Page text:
Climate campaigners staged a noisy protest to demand a council pension fund stops investing in oil and gas companies.
The Bang the Drum protest this morning through Lewes in East Sussex was a challenge to recent government legislation which criminalises disruptive demonstrations.
Groups across East Sussex and Brighton and Hove marched with a 20-foot model boat and a samba band to a meeting of the county council.
Gabriel Carlyle, of Divest East Sussex, said the pension fund continued to invest in oil companies like Shell and BP, despite the county council declaring a climate emergency in October 2019.
“Not only is this hypocrisy on a grand scale, but by clinging on to these investments it is also providing a fig-leaf for these companies’ ongoing attempts to block effective climate action . It’s time for East Sussex County Council to stop making excuses and divest from fossil fuels.”
He said councils in Brighton and Hove, Hastings, Bexhill Lewes and Peacehaven had called o the fund to divest.
The Pension fund committee is due to vote later this month on whether to divest from fossil fuels.
A Lewes resident, raised the issue at this morning’s council meeting. He said the climate plans of large oil and gas companies were “grossly insufficient” to meet the limit on warming of 1.5C. He also accused the chair of the pension committee, Cllr Gerard Fox, of an “ideological approach” to fossil fuel investments.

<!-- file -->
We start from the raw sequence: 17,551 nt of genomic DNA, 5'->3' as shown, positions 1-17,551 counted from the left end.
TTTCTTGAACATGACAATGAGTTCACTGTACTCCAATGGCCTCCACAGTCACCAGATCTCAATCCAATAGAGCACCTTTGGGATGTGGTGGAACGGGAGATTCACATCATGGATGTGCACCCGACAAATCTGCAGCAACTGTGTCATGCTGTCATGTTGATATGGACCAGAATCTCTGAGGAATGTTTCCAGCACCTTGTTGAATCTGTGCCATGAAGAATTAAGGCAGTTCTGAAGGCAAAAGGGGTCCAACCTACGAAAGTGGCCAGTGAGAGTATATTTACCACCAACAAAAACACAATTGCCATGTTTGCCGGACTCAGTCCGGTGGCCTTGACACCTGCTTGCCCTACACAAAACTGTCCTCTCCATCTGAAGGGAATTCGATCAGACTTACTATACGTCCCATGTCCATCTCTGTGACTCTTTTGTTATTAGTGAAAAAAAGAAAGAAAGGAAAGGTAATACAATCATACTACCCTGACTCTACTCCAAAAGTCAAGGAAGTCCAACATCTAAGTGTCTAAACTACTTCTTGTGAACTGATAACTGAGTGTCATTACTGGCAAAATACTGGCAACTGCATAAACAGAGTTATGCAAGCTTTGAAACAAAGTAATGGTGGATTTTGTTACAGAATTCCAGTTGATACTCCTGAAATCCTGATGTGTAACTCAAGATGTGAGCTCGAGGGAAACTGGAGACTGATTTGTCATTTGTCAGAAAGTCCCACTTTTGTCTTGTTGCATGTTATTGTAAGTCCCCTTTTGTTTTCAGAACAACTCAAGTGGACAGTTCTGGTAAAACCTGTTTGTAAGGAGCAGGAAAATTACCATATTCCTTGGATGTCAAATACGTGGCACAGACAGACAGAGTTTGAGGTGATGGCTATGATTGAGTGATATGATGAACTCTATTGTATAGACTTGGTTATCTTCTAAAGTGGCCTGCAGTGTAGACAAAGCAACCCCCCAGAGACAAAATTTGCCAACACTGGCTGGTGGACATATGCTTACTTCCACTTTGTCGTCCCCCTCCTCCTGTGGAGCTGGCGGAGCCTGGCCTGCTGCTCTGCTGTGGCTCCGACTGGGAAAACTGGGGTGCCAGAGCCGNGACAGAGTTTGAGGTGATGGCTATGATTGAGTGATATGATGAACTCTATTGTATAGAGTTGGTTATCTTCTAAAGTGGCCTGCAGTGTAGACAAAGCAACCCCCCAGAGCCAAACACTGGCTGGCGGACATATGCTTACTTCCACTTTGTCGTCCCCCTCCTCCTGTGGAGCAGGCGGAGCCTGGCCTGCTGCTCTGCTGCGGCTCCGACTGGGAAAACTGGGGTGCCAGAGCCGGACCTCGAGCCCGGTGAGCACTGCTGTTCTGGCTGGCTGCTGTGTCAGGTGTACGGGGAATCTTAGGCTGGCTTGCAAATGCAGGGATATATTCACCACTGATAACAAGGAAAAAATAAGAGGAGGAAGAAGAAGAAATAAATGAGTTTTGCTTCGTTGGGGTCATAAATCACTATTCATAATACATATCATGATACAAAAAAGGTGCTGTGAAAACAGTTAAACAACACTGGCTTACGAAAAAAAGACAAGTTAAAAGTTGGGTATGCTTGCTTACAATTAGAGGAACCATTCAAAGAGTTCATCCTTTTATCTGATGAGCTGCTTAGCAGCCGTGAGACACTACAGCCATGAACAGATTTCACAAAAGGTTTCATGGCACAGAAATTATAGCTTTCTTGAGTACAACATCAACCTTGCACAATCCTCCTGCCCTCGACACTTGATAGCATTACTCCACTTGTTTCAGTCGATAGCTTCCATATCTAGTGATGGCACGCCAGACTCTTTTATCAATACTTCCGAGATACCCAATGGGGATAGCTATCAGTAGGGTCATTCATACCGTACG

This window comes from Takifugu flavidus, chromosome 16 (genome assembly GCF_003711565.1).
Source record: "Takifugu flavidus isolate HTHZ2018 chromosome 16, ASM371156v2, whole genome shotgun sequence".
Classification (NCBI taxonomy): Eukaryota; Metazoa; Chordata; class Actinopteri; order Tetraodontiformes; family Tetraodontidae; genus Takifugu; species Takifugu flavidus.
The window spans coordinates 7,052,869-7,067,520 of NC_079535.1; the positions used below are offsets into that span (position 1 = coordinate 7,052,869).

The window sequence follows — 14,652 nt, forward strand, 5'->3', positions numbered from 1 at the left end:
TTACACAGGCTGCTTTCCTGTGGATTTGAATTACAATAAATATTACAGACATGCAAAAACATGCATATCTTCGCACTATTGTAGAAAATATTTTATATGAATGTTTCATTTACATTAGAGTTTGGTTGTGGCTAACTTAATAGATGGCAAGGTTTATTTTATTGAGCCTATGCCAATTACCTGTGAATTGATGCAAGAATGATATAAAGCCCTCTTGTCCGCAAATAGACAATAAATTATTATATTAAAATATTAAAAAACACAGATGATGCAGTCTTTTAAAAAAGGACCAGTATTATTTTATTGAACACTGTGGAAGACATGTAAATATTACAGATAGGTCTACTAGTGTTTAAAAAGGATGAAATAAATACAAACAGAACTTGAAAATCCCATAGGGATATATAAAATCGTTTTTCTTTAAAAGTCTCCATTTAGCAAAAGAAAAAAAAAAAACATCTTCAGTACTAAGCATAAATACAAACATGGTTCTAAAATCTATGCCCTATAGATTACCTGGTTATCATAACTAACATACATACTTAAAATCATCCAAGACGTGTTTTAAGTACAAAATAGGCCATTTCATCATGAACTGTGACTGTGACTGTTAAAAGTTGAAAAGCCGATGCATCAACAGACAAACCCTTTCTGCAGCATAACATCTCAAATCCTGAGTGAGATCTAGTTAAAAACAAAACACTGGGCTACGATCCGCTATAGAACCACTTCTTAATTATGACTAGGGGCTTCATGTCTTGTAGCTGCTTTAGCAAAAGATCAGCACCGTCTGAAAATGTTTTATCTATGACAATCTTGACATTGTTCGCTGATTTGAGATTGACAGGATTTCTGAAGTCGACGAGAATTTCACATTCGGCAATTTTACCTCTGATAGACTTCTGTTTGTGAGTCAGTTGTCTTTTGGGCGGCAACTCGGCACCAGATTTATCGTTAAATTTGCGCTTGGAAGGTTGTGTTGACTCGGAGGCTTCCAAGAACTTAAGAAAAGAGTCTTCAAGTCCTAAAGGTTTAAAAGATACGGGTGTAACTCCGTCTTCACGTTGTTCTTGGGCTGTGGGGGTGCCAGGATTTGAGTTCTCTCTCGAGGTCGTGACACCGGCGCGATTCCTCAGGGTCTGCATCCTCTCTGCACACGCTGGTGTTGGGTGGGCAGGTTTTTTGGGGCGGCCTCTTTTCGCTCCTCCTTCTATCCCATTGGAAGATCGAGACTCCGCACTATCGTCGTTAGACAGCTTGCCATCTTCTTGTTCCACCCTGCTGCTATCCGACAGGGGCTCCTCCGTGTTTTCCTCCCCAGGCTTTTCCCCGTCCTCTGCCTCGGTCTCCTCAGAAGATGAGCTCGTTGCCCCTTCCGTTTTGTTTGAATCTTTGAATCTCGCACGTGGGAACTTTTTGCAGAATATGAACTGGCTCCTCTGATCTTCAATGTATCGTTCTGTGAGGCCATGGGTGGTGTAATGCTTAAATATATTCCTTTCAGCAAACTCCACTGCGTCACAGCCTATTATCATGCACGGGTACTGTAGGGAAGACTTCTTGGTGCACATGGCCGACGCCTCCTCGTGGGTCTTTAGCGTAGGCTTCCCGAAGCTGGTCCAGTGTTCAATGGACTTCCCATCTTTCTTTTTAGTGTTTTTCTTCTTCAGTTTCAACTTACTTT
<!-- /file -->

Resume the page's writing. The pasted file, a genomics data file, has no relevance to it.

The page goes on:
Before his microphone was turned off, Mr Simanowitz said:
“Now is the time for the pension committee and this council is to show leadership and to project the future generation not the fossil fuel industry.”
Cllr Fox said the fund’s principal role was to invest to secure the best financial return for its beneficiaries.
“It is not for the Pension Fund to carry out intensive research into the company’s climate plans as listed in this question, some of which are not within the underlying holdings of the Fund.”
He said the fund was not just him. It was also the fund’s committee members, council officers and external advisers. Its position would be no different if he were not chairman, he said. He said if his position were ideological, the fund would not have invested in climate solution funds.
The East Sussex pension fund has 82,000 scheme members and makes payments to more than 23,000 pensioners. Its website says it engages with the boards of underlying companies, the wider industry and policy makers.
At 31 March 2021, the fossil fuel exposure in the pension fund was reported to be £82.2m but this has fallen since then following recent decisions by the pension fund committee. Exposure to oil and gas majors has been estimated at less than 0.5% of the fund. The fund’s website says there is no exposure to fossil fuel companies in the equity portfolio, which represents 40% of the total investment strategy.
- The Pension Fund Committee meets at 10am on 22 July 2022 at county hall in Lewes. Link to agenda